diluting reagents to improve test accuracy

Aug 10, 2015
Philadelphia, PA
Our pool is irregularly shaped with a sunshelf and several swim-outs which makes accurately calculating the total pool volume difficult. I am gearing up to try the chemical method outlined at http://www.troublefreepool.com/threads/64047 that requires measuring TA to within 1-2 ppm.

The standard approach to increasing test accuracy is to increase the amount of pool water being tested. This results in each drop of R-0009 corresponding to 1 ppm instead of 10 ppm. Given that the volume calculation method requires testing TA twice, I was thinking of a way to avoid using that much R-0009 (~150 drops).

What if I used the standard volume of pool water but instead diluted the R-0009 prior to dropping it into the tube? In other words:

  • start with 25 ml of pool water (per the standard instructions)
  • add the standard 2 drops of R-0007 and 5 drops of R-0008
  • dilute R-0009 1:10 by adding 10 drops (0.5 ml) into 4.5 ml of water (mix well)
  • add the diluted R-0009 until the color change with each drop corresponding to 1 ppm

This could be made even faster by adding undiluted R-0009 until you are within 10 ppm of the result (i.e. if you know the TA is between 60-70, you could add 6 undiluted drops then switch to the diluted drops).

I can think of a few issues and would love to hear feedback from the experts here:

  1. What to dilute the R-0009 in? I imagine that tap water would be fine since you are adding <5 ml of tap water into 25 ml of pool water. The alternative would be something like double-distilled water (ddH2O). Or is there a known diluant to use to further dilute R-0009?
  2. What to use to drop the distilled reagent into the tube? Would a standard dropper work?
  3. Is there too much error introduced by diluting R-0009 1:10? If so, the method could be modified with a less aggressive dilution.

Looking forward to hearing your thoughts.


Mod Squad
LifeTime Supporter
TFP Expert
May 19, 2010
Tucson, AZ
IMO, Sounds overly complicated for something that is not very important. There is no reason to need to know the volume to high accuracy, no chemical maintenance requires it. And the chemicals themselves can vary in strength or volume which also adds uncertainty.

Just take a guess at the volume and maintain your pool for awhile. If you are consistently missing your target, adjust the volume in PoolMath.


Well-known member
Jan 28, 2014
Buckeye AZ
yep, when we filled the pool I recorded the house's water meter during the process, and came to 10,600 or so. But after a few weeks it was easier to change the poolmath to 11000. Add in water in the filter, pipes, etc and adding a few hundred to the calculator gave more reliable results.

A few days of test/dose/1hr/test, and if you are always above or below expectations, just add 500 gallons to poolmath. doing the TA test a few extra times will still use fewer drops that that precision test.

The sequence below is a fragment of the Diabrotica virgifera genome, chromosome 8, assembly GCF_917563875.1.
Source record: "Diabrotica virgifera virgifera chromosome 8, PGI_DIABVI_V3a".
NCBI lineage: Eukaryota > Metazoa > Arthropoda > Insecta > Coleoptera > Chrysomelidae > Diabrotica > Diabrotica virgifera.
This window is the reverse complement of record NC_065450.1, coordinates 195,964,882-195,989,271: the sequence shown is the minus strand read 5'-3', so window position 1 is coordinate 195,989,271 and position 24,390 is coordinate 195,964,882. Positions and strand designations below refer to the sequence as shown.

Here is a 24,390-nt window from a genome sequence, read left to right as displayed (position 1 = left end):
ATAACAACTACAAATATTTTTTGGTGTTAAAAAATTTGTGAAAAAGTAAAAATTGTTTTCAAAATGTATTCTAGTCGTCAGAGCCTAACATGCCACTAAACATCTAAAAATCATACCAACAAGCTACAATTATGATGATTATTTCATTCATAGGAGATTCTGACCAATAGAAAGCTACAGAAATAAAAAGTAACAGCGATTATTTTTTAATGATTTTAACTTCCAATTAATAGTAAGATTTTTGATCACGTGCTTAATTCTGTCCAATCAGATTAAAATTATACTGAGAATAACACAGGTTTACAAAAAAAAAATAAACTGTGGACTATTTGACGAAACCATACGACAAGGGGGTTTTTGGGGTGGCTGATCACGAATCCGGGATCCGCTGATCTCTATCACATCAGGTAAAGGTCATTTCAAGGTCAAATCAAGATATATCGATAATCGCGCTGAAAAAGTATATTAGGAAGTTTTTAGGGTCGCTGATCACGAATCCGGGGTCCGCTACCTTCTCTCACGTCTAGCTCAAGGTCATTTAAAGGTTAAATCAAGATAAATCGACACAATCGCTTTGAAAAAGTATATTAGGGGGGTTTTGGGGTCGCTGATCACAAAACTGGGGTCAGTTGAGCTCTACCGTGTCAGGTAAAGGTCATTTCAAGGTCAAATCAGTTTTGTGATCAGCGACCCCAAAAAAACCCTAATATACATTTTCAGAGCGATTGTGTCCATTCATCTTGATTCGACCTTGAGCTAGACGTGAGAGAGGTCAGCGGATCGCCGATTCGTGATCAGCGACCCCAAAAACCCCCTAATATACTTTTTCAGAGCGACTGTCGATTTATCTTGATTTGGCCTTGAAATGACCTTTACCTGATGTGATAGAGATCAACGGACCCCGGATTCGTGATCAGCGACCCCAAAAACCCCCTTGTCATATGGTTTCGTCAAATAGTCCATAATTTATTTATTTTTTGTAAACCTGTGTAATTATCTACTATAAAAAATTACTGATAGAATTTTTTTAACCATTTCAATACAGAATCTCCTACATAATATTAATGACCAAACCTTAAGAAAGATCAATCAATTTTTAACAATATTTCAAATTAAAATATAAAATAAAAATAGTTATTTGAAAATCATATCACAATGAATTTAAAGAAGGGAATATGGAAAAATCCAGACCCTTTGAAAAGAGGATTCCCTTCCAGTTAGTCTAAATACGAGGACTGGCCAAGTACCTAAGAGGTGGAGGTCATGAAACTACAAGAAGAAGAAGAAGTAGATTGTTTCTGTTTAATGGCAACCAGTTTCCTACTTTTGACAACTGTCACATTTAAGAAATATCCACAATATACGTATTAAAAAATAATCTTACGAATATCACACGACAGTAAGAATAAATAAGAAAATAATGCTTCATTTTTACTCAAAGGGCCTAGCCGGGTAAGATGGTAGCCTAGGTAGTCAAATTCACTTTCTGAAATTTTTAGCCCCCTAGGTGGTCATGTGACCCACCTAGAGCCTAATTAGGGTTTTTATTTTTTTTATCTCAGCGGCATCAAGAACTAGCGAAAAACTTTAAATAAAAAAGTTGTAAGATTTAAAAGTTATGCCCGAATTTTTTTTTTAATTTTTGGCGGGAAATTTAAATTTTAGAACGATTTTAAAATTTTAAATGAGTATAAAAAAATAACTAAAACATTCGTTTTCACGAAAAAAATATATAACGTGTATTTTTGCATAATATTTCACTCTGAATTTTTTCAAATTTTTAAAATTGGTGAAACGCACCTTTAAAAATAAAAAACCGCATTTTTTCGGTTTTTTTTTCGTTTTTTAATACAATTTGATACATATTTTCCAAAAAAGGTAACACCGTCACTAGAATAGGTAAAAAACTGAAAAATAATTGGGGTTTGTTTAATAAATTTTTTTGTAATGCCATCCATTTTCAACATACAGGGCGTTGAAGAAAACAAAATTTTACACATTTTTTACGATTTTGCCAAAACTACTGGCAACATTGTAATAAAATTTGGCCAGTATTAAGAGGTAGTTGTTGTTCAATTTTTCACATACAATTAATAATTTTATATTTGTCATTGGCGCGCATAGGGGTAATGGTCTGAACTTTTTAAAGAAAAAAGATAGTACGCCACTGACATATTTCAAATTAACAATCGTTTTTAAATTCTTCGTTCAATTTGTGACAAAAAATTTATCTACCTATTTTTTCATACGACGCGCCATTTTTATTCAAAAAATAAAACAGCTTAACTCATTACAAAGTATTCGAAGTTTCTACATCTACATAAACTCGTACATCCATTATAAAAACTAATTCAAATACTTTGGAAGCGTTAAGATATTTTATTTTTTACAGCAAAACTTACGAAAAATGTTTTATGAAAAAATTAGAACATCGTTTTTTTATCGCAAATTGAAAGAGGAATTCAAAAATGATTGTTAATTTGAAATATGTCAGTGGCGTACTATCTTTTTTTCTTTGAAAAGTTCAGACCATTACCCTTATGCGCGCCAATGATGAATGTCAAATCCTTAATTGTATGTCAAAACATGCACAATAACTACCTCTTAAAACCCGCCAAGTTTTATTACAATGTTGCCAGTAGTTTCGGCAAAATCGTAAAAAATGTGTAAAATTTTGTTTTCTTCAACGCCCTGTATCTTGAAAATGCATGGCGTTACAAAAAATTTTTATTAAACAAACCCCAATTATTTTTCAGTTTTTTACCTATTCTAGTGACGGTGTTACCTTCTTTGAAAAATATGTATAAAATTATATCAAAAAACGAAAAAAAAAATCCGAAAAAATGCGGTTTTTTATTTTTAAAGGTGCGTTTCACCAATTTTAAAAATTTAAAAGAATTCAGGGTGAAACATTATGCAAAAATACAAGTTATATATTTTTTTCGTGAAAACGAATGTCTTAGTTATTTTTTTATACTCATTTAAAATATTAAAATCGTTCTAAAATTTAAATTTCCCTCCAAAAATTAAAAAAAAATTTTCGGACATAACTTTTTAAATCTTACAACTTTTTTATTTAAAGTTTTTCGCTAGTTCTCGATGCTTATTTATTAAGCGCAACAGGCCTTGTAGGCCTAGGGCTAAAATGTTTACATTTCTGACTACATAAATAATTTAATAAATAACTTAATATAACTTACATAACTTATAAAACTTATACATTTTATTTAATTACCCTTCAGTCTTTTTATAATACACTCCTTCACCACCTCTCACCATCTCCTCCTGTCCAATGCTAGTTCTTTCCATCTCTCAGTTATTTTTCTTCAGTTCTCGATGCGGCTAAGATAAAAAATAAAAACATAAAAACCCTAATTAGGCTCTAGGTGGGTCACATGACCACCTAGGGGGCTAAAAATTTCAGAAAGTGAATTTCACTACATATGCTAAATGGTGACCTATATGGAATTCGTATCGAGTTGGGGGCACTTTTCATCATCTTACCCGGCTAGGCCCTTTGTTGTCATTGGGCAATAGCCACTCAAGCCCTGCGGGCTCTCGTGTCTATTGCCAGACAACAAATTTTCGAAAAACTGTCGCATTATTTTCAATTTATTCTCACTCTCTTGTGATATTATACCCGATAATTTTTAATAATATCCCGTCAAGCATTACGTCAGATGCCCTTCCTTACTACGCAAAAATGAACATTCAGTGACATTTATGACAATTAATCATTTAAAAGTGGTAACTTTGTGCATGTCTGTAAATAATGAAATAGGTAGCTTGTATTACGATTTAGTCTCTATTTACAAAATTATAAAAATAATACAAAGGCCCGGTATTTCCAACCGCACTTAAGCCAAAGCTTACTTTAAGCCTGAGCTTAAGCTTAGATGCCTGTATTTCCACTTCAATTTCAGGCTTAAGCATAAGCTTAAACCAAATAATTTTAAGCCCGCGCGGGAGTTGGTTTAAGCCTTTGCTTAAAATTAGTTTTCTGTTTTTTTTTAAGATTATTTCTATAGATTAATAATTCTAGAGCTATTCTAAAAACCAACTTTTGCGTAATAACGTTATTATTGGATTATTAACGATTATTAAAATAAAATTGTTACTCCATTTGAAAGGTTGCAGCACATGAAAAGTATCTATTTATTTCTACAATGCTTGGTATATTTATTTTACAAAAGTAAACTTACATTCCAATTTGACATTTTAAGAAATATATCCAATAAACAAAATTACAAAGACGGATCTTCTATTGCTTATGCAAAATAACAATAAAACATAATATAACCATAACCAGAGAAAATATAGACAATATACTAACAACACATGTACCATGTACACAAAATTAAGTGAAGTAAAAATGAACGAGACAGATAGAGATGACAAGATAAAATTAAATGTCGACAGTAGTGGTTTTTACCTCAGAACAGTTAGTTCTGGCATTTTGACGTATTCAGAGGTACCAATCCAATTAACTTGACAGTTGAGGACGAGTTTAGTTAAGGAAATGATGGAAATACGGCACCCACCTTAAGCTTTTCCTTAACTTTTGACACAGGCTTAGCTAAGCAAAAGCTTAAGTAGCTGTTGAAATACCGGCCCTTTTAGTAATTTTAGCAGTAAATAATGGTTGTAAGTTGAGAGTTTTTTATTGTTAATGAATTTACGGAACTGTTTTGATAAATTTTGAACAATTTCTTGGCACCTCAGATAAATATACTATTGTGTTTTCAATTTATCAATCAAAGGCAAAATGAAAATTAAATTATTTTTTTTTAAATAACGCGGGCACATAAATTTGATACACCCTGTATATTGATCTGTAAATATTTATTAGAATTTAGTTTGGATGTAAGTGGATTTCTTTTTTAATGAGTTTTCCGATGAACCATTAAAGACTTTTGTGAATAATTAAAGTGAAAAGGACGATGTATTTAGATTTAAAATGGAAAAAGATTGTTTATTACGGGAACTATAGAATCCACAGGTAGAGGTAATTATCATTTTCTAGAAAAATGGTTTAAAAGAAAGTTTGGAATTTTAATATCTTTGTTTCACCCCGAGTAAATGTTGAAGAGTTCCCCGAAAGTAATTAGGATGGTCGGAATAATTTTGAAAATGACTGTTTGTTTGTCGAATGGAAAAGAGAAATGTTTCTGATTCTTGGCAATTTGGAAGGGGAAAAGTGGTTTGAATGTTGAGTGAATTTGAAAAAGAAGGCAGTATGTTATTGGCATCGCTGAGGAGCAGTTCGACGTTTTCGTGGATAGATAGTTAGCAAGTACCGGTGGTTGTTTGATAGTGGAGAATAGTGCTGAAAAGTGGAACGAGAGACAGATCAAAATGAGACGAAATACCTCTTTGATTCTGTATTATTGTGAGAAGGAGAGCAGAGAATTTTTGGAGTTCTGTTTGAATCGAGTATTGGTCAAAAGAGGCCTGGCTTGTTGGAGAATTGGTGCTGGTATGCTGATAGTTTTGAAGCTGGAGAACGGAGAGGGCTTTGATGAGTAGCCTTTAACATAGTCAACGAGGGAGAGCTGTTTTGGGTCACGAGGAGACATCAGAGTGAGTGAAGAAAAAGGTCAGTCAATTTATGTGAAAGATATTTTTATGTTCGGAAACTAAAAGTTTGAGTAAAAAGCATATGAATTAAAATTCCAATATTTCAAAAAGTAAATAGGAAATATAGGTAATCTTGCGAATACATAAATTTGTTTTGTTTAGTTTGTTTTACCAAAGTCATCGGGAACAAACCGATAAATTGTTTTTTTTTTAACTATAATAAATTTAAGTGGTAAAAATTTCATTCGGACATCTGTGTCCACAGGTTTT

oh, geez, ~31k gallon pool? maybe add 1000 gallons.


Platinum Supporter
TFP Expert
May 23, 2015
Tucson, AZ
Do you currently work in the pool industry?
I would discourage this exercise. You can easily use Pool Math and chlorine additions to quickly zero in on a rough pool volume.

You are adding too many variables and your accuracy will be compromised trying to dilute the R-0009. If you must do this, then you should always use distilled water for dilutions. Tap water and bottled water will have alkalinity in them that will react with the R-0009 and reduce it's ability to neutralized the alkalinity in your test sample. Even store bought distilled water has some small amount of alkalinity in it (I've measured as much as 10 to 15ppm) and so dilution will definitely add some error. The Taylor dropper tip standard is 25 drops/mL for all of it's titrating bottles. You will need to match that droplet volume with reasonable accuracy to ensure that you are dispensing the correct amount of diluted R-0009.


LifeTime Supporter
TFP Guide
Bronze Supporter
Sep 23, 2015
Sunshine Coast, Australia.
I wouldn't dilute the reagent for the above reasons but if you do I would do it by weight into an original Taylor dropper bottle. But as mentioned you would need some lab grade distilled water. The dropper bottle would need to be thoroughly rinsed with the distilled water and dried before taring and diluting by weight.

I have have and odd shaped pool but with mostly straight edges and right angles it was easy to break it down to smaller pieces. I got it to the nearest 100 litres then rounded to the nearest 1000 litres for use in PoolMath. I have traditionally run with a lowish CH and with a bit of dilution from heavy rain needed to add almost 4kg of Calcium chloride. I used PoolMath to calculate my volume from my CH reading after the addition and both values were identical.